Years ago—as a small child in the south—the change of seasons meant nothing to me. The four seasons of my early life were: almost summer, summer, still summer, and Christmas. One could go barefoot in South Mississippi beginning in March, and not put shoes back on until October, and I did.
From first grade through senior high, summer began when the school year was finished after Memorial Day and ended when school resumed after Labor Day. Those were the days of bare feet and no worries. Bare feet represented freedom, and a specific freedom I rarely feel these days.
During my college stint— which spanned a rocky eight-year period— I never really paid attention to the change of seasons. I worked full time, so there was no summer break, spring break, or Christmas. Though the barefoot and carefree days of summer began to wane.
The older I’ve become, the more often I find myself wearing socks and shoes.
These days the seasons are clearly defined. Fall— though warm during most of the season— begins when football season kicks off. Spring starts with Mardi Gras, and summer begins when the Chilton County, Alabama peaches arrive at the local markets.
All hail Chilton County, Alabama peaches.
I purchased my first batch of Chilton County peaches this week. Summer is definitely here. The Chilton County peaches start arriving in our local markets around the first of June, and for the next six weeks, they are a staple at our house. The Georgia and South Carolina peaches arrive in July. They are fine. But to my taste, the Chilton County peaches are the best.
I don’t know what’s in the water in that little stretch of the Alabama, but as with the wine country in Napa, Tuscany, the Bordeaux region of France the soil and temperature are perfectly suited for growing that particular fruit.
Nothing tastes more like summer than peaches. And nothing tastes more like peaches than Chilton County peaches. Sweet corn is good, garden-fresh tomatoes are fine. Peas and butterbeans are staples during this time of year. But nothing tastes like summer as much as a bowl full of peaches (eaten while barefooted).
At a party I was hosting at my home several years ago, a lady asked if she could look in my refrigerator. “I want to see what is inside a chef’s refrigerator,” she said. I’m not sure what she expected to find in there— giant lobes of foie gras, dozens of lobster tails, large cuts of prime beef, fresh whole Gulf fish, micro greens, and elaborate pastry dishes? She was probably surprised, and a little disappointed, that the inside of my refrigerator didn’t look much different than hers, especially since I have a couple of teenagers living in the house.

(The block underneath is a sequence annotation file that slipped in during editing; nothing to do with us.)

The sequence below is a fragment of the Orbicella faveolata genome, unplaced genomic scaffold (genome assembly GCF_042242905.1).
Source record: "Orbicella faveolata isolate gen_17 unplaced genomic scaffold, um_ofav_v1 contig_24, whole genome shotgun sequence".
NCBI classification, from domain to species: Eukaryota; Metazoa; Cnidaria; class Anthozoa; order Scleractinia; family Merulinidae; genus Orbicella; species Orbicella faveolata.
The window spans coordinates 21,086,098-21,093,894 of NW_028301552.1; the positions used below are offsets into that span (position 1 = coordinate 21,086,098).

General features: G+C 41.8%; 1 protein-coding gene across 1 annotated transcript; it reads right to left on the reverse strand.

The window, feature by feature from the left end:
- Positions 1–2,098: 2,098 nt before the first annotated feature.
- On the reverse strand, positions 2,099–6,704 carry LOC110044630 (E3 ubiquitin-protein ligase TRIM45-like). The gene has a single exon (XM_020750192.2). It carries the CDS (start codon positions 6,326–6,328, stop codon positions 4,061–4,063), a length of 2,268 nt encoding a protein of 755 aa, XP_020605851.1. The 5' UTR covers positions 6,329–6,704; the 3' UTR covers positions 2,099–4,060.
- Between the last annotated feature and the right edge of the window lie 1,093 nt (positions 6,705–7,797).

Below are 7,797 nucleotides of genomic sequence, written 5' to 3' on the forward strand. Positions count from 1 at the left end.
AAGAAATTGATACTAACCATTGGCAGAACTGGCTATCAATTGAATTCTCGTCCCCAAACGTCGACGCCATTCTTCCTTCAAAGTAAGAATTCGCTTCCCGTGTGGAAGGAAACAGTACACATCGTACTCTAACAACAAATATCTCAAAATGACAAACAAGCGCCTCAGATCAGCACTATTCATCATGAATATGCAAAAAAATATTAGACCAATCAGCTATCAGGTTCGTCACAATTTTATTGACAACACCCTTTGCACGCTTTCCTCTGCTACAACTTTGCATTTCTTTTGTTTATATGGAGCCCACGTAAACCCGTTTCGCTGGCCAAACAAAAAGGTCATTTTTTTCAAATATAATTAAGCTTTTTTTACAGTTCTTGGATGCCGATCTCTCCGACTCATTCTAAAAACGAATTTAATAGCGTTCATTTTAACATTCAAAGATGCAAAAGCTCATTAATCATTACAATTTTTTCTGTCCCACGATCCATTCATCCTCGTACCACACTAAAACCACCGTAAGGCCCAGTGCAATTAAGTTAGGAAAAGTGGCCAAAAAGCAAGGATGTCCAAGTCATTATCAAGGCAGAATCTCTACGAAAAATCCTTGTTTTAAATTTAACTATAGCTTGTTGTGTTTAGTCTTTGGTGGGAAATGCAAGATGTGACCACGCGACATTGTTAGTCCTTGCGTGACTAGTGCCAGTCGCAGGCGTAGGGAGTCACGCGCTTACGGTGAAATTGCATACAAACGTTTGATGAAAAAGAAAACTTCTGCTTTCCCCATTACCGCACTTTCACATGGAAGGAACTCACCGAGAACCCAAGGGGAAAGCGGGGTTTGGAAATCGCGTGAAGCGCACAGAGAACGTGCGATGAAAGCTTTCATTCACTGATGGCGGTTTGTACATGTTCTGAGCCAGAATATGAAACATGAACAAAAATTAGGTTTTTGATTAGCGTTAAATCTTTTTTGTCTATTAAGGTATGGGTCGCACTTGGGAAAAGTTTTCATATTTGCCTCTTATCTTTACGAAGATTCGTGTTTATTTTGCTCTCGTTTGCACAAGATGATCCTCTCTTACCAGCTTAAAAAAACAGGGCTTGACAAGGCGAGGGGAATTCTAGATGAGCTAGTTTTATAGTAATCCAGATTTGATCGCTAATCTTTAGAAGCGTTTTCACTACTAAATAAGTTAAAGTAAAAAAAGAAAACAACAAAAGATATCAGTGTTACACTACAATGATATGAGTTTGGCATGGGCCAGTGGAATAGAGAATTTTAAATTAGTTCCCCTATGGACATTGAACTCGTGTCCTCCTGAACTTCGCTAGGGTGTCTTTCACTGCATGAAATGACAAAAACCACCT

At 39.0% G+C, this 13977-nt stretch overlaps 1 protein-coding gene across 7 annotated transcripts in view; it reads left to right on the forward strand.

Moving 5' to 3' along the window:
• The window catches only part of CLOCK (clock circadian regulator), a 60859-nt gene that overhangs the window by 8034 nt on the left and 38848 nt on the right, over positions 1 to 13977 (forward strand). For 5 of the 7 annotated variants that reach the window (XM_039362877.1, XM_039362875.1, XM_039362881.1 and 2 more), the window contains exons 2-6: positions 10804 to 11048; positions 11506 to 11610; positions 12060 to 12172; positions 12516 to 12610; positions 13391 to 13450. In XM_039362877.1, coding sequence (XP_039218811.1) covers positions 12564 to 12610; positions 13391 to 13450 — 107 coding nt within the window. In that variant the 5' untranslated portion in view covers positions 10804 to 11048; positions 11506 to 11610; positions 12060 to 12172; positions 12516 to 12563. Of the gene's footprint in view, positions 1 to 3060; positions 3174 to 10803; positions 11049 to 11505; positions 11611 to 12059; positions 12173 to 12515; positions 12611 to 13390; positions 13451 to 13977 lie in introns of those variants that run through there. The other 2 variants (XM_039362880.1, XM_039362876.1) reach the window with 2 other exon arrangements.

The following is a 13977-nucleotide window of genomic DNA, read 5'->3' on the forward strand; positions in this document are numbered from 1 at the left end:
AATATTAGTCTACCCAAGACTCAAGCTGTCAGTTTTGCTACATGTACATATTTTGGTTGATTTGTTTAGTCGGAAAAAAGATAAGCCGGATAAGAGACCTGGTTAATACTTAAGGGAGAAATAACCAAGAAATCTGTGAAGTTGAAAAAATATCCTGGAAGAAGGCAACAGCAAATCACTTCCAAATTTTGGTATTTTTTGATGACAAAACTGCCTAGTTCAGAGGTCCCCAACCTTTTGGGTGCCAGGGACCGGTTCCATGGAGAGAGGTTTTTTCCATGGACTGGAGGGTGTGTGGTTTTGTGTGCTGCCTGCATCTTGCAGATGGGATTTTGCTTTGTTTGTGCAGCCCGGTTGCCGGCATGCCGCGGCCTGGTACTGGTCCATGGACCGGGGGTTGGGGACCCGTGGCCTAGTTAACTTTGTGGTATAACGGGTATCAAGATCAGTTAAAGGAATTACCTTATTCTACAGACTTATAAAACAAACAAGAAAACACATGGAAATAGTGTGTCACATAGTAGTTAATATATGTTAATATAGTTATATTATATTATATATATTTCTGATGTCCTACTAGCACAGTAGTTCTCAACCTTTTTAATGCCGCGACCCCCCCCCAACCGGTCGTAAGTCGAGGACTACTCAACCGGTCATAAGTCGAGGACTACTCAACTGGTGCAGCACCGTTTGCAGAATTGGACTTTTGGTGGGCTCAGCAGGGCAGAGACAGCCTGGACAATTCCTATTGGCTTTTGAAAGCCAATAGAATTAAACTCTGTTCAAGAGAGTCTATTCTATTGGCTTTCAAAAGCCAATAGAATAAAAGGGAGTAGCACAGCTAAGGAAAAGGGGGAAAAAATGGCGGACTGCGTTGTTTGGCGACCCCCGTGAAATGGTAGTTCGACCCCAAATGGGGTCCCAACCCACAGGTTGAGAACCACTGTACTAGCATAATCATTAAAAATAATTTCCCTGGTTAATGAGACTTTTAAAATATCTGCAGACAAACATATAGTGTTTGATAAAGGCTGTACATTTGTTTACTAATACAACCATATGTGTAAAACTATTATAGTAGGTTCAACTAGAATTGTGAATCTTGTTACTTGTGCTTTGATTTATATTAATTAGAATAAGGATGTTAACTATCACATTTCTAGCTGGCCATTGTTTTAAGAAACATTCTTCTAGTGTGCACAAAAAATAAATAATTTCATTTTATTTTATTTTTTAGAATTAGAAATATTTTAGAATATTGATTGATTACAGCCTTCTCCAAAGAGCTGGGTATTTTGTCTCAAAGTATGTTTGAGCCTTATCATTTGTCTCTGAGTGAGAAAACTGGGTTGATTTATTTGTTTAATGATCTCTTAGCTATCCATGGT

If one looks in my refrigerator any time over the next six weeks, there will be a couple of gallons of milk, several jars of homemade jams, a lot of bacon and eggs (my son eats four eggs and four pieces of bacon every morning, 24-7-365), some cheese I smuggled back from Tuscany, iced tea, various odds, ends, and leftovers, and— on the middle shelf in the very front— a large bowl of macerated Chilton County peaches.
We might run out of milk, and we often do. The bacon and egg inventory might get low, and the cheese will eventually be gone. But be assured, that a full bowl of macerated peaches will stay on that shelf the entire Chilton County peach season. There will also be a dozen or so unpeeled peaches in the big fruit bowl on the kitchen island.
My wife does a lot of great things for our family. She runs a tight ship at the house, washes clothes, irons, takes care of the pets, and I am sure does several dozen things I don’t even know about. Those are all fine, and her family appreciates the hard work and effort. But, at the end of the day, what we probably appreciate most— at least during this time of year— is that she keeps peaches peeled and macerated in the refrigerator at all times.
The maceration (softening) process is easy and occurs naturally when sugar is added to peaches. It doesn’t take much because the peaches are already sweet. We just add a couple of tablespoons of sugar to a bowl of peaches, gently toss them around, and let them sit for a few minutes.
Those peaches are eaten for breakfast at lunch, as an afternoon snack, as a dessert after dinner, and as a late-night treat.
I have always preferred fruit over chocolate to end a meal. In the fall I opt for some type of apple pie or tart. In the spring I like strawberries and cream. In the summer give me macerated peaches in a bowl. If we have company over, I might put a scoop of ice cream in the bowl for them, but I keep it unadulterated: Peaches, sugar, and a spoon to scoop up the juice in the bottom of the bowl that is rendered during the maceration process. Pure. Simple. Southern.
In July, when the Georgia and South Carolina peaches start to come in, we’ll make peach cobbler, peach pie, and peach ice cream. If macerated peaches taste like the beginning of summer, peach ice cream tastes like the middle, especially when it’s topped with local blueberries.
Chilton County, Alabama peaches make summer taste better— whether I’m wearing shoes, or not.
View today’s recipe: Peach Ice Cream